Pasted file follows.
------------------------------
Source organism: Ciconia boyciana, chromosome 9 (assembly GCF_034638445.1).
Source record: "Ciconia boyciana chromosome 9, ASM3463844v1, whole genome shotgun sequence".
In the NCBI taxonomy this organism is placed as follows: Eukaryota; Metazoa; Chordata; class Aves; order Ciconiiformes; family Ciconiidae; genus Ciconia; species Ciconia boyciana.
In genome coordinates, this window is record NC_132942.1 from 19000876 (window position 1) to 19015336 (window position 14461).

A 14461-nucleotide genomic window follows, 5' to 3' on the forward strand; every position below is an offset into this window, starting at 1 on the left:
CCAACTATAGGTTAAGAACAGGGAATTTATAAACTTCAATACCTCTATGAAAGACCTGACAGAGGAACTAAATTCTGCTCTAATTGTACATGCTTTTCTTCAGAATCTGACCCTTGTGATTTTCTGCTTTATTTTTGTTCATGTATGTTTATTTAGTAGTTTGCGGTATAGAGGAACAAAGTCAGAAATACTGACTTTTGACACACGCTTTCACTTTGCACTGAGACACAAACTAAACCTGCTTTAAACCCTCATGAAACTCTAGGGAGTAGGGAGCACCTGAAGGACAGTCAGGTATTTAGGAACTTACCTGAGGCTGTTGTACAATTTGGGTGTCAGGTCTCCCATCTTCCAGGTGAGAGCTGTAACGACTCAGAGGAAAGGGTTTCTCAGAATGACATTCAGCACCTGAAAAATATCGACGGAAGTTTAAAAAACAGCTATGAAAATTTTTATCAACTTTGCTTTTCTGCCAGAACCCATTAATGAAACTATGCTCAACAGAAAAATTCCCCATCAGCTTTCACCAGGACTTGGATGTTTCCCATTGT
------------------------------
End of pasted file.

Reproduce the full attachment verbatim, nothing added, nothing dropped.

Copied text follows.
Source organism: Ciconia boyciana, chromosome 9 (assembly GCF_034638445.1).
Source record: "Ciconia boyciana chromosome 9, ASM3463844v1, whole genome shotgun sequence".
In the NCBI taxonomy this organism is placed as follows: Eukaryota; Metazoa; Chordata; class Aves; order Ciconiiformes; family Ciconiidae; genus Ciconia; species Ciconia boyciana.
In genome coordinates, this window is record NC_132942.1 from 19000876 (window position 1) to 19015336 (window position 14461).

A 14461-nucleotide genomic window follows, 5' to 3' on the forward strand; every position below is an offset into this window, starting at 1 on the left:
CCAACTATAGGTTAAGAACAGGGAATTTATAAACTTCAATACCTCTATGAAAGACCTGACAGAGGAACTAAATTCTGCTCTAATTGTACATGCTTTTCTTCAGAATCTGACCCTTGTGATTTTCTGCTTTATTTTTGTTCATGTATGTTTATTTAGTAGTTTGCGGTATAGAGGAACAAAGTCAGAAATACTGACTTTTGACACACGCTTTCACTTTGCACTGAGACACAAACTAAACCTGCTTTAAACCCTCATGAAACTCTAGGGAGTAGGGAGCACCTGAAGGACAGTCAGGTATTTAGGAACTTACCTGAGGCTGTTGTACAATTTGGGTGTCAGGTCTCCCATCTTCCAGGTGAGAGCTGTAACGACTCAGAGGAAAGGGTTTCTCAGAATGACATTCAGCACCTGAAAAATATCGACGGAAGTTTAAAAAACAGCTATGAAAATTTTTATCAACTTTGCTTTTCTGCCAGAACCCATTAATGAAACTATGCTCAACAGAAAAATTCCCCATCAGCTTTCACCAGGACTTGGATGTTTCCCATTGT